Select committee (United Kingdom)

In British politics, parliamentary select committees can be appointed from the House of Commons, like the Foreign Affairs Select Committee, from the House of Lords, like the Delegated Powers and Regulatory Reform Committee, or as a "Joint Committee" drawn from both, such as the Joint Committee on Human Rights. Committees may exist as "sessional" committees – i.e. be near-permanent – or as "ad-hoc" committees with a specific deadline by which to complete their work, after which they cease to exist, such as the recent Lords Committee on Public Service and Demographic Change.[1]

The Commons select committees are generally responsible for overseeing the work of government departments and agencies, whereas those of the Lords look at general issues, such as the constitution, considered by the Constitution Committee, or the economy, considered by the Economic Affairs Committee. Both Houses have their own committees to review drafts of European Union directives: the European Union Committee in the House of Lords, and the European Scrutiny Committee in the House of Commons.

The Intelligence and Security Committee is not a select committee, though it contains members from both Houses. It is a unique committee of parliamentarians nominated by the Prime Minister and reporting to him or her, not Parliament.


In the United Kingdom, departmental select committees came into being in 1979, following the recommendations of a Procedure Select Committee, set up in 1976, which reported in 1978. It recommended the appointment of a series of select committees covering all the main departments of state, with wide terms of reference, and with power to appoint specialist advisers as the committees deemed appropriate. It also suggested that committee members should be selected independently of the party whips, as chosen by the Select Committee of Selection. The fourteen new committees began working effectively in 1980.[2]

In the House of Commons

The chairs of (the majority of) select committees have been elected by the house as a whole since June 2010: before that members were appointed by their parties and chairs voted on solely by those members.[3][4]

Rarely, there are also select committees of the Commons (and sometimes joint standing committees) that are tasked with the detailed analysis of individual Bills. Most Bills are referred, since the 2006-07 session, to public bill committees, and before that, there were Standing Committees.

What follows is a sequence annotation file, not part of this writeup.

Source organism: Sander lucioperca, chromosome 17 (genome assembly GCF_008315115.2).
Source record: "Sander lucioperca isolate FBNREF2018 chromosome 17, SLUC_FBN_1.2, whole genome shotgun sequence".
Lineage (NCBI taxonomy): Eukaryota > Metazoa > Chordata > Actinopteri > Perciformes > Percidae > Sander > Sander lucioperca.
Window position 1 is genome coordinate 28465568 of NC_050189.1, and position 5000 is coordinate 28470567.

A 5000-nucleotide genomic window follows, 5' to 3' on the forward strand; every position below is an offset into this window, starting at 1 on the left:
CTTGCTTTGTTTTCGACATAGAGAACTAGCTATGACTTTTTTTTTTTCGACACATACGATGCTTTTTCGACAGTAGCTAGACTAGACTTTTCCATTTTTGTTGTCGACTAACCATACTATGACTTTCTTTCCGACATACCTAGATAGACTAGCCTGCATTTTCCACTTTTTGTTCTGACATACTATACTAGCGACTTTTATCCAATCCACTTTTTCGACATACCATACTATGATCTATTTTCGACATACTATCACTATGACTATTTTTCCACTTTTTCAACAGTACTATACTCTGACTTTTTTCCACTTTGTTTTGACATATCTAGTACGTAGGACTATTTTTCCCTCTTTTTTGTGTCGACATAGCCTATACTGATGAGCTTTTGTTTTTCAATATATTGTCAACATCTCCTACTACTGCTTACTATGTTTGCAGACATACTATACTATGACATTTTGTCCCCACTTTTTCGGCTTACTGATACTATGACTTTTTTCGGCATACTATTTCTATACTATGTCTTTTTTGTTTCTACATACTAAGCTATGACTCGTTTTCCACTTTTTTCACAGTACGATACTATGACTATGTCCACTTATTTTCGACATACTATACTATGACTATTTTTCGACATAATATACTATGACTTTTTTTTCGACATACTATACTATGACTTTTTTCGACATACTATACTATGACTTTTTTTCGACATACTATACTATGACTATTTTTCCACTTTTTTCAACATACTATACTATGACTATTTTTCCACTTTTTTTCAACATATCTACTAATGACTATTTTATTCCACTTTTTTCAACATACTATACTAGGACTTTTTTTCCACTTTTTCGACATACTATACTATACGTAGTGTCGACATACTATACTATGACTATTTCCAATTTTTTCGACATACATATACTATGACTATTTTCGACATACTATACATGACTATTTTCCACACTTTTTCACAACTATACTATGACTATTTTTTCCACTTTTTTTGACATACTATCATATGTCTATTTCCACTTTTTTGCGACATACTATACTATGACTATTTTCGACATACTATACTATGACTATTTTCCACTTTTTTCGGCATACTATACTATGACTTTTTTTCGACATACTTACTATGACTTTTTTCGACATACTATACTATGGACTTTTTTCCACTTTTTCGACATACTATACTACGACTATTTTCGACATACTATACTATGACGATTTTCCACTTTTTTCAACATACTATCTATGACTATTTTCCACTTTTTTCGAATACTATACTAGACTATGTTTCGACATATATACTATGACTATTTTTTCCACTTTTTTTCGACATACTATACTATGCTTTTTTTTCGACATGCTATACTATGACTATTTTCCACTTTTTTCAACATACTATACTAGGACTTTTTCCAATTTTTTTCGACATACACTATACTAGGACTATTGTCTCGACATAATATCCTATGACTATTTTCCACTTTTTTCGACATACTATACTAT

In July 2005, the Administration Select Committee was instituted, replacing the five Domestic Committees which had been responsible for the consideration of services provided for the House in the Palace of Westminster from 1991 to 2005. It deals with issues as diverse as catering services, the House of Commons Library, computer provision, and visitor services.

In the House of Lords

The House of Lords has a set of five major select committees:

These committees run inquiries into topics within their remit, issuing reports from time to time. The European Union Committee also scrutinises EU legislation and other EU proposals, as well as conducting inquiries.


Some English local authorities also have a select committee system, as part of their Overview and Scrutiny arrangements.

Rules regarding their work

The Osmotherly Rules set out guidance on how civil servants should respond to Parliamentary Select Committees.[5]

See also


  1. Committee on Public Service and Demographic Change - UK Parliament. Retrieved on 2013-08-12.
  2. Jones et al (2001) Politics UK 4th Edition, p.359-63
  3. Results of elections for select committee chairs announced - News from Parliament - UK Parliament. (2010-06-10). Retrieved on 2013-08-12.
  4. House of Commons - Rebuilding the House - House of Commons Reform Committee. Retrieved on 2013-08-12.
  5. Gay, Oonagh (2005-08-04). "The Osmotherly Rules (Standard Note: SN/PC/2671)" (PDF). Parliament and Constitution Centre, House of Commons Library. Archived from the original (PDF) on May 30, 2009. Retrieved 2009-05-22.

External links

This article is issued from Wikipedia - version of the 9/6/2016. The text is available under the Creative Commons Attribution/Share Alike but additional terms may apply for the media files.